When it comes time to cook your stir fry each night all it takes is pulling the ingredients out of the fridge and freezer and preparing them to go into your wok. Heat your wok or skillet over high heat, add a bit of oil and add in your vegetables first. I like to make sure the aromatics are on the bottom getting the heat first so that they (especially the onions) can caramelize a bit. Adding a bit of salt to the vegetables will help them cook down a bit faster.
Once the vegetables are about 50% cooked, you can add in the chicken. I go straight from the freezer into the wok. It will be thawed and ready in a couple of minutes. Next I make room in the center for some sauce and add about 1/4 cup or 60g worth as well as any other flavorings to add complexity. In the video on this page I did gochujang and gochugaru. When the sauce has started to thicken, pour in your rice, mix everything together, and it is done. Plate it up and top with the pickled carrots, cucumber, and green onions.
If you need to track the nutritional information the best way to do it is to get out all of your ingredients first, place what you are going to use into a bowl over top of a scale and track the different vegetables and meat in your app as you add to the bowl. I recommend creating a recipe in your tracking app for the chicken and the sauce so that you can easily track them by the gram since they are both more than a single ingredient. For the chicken, add all of the raw weights into the tracking app and then there should be a place to input the total cooked weight, which you should obtain after it has finished cooking and dried off. Once you do this you can use your tracking app to track the chicken by the gram, making things so much easier. The same process goes for the sauce.
Because this recipe is not really a standardized process and you can include however much or little of each ingredient as you want, there isn’t really a strict set of ingredients and rules to follow. Just do what you do. For the sake of demonstration and for you to follow along, I’m going to include the recipe for the meal that I had in the video. I don’t expect anyone to follow this exactly, that’s not what it’s for. There are going to be weird weights and measurements because I was just grabbing stuff out of the containers as I cooked. That is how this meal should be done. I went heavy on the vegetables and light on the oil because at the time I filmed the video I was dieting.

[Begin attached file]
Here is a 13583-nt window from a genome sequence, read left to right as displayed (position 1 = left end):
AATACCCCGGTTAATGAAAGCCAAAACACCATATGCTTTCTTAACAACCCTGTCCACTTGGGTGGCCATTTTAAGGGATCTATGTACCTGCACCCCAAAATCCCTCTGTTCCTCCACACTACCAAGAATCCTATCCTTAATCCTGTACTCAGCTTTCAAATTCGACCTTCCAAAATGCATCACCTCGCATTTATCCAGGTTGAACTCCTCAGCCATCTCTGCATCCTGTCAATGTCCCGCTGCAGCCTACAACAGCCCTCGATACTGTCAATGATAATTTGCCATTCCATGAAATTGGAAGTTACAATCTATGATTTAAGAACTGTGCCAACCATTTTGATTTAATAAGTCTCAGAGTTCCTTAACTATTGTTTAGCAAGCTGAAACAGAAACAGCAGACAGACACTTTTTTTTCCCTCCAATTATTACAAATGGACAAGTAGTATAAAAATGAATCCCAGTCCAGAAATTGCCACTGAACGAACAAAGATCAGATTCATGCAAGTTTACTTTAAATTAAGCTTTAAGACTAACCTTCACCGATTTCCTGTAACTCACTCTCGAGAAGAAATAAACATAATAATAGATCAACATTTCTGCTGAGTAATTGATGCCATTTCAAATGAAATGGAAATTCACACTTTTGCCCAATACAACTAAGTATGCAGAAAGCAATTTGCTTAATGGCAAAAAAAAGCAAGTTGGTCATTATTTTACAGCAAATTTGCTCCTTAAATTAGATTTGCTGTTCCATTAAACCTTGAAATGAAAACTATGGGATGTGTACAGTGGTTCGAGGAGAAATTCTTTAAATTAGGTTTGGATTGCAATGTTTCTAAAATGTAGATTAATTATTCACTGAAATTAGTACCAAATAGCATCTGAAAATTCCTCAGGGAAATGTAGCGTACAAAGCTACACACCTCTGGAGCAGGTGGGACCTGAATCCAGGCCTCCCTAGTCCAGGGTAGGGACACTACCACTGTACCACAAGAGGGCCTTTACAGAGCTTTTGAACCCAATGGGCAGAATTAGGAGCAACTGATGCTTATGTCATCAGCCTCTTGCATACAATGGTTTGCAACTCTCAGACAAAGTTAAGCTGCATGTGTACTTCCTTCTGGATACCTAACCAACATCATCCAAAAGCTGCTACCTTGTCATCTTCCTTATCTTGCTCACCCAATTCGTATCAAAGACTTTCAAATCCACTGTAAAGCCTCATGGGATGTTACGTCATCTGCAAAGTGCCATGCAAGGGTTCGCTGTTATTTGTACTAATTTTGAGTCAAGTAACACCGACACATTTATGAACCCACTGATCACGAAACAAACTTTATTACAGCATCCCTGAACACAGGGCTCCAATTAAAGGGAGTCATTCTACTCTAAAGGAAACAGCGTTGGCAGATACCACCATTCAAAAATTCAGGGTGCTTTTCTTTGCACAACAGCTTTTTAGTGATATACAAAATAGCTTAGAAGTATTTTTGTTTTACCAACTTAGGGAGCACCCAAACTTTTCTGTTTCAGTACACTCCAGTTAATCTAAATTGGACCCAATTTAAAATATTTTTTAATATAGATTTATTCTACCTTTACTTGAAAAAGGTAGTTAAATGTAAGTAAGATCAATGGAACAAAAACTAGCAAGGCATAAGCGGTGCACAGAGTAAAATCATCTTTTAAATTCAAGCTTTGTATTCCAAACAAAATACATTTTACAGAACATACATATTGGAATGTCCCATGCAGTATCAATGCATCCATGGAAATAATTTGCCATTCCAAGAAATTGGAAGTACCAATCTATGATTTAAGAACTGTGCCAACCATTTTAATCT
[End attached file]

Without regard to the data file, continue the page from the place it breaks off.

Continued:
Stir Fry Meal Prep
For the Stir Fry
- 120 g velveted chicken
- 35 g sweet onion
- 10 g ginger
- 15 g garlic
- 35 g red pepper
- 35 g green pepper
- 100 g cabbage
- 75 g zucchini
- 5 g oil
- 10 g gochujang
- 4 g gochugaru
- 50 g brown stir fry sauce
- 100 g cooked rice
- 30 g pickled carrots
- 30 g cucumber
- 5 g green onion
For the Stir Fry
- Heat a large wok over high heat. Add in some oil.
- Add the vegetables to the wok, with the aromatics on the bottom so they can develop color first.
- Once the vegetables are about 50% of the way cooked, add in the frozen chicken and allow it to cook for a 1-2 minutes.
- Add in the gochujang and gochugaru, stir until everything has a been coated.
- Make a well in the center of the wok and pour in the brown sauce. Once it starts to bubble and thicken, add in the rice. Stir to mix and allow it to heat up.
- Transfer the contents of the wok to a bowl, top with pickled carrots, cucumber, and green onions.
This Post Has 6 Comments
the egg whites, soy sauce, and cornstarch marinate when do I use it ? After I boil it ? Or after I pat dry it ? Or freeze it ?
you marinate the chicken in it before it is boiled
Thank you souch this recipe is so genius also what beef you recommend buying for this recipe ?
I would probably do sirloin
Josh your site is legitimately life changing. Thanks for all of the recipes. Could you follow all the same stuff buy just make 5 meals to store in the fridge, similar to your other recipes?
Yeah that would work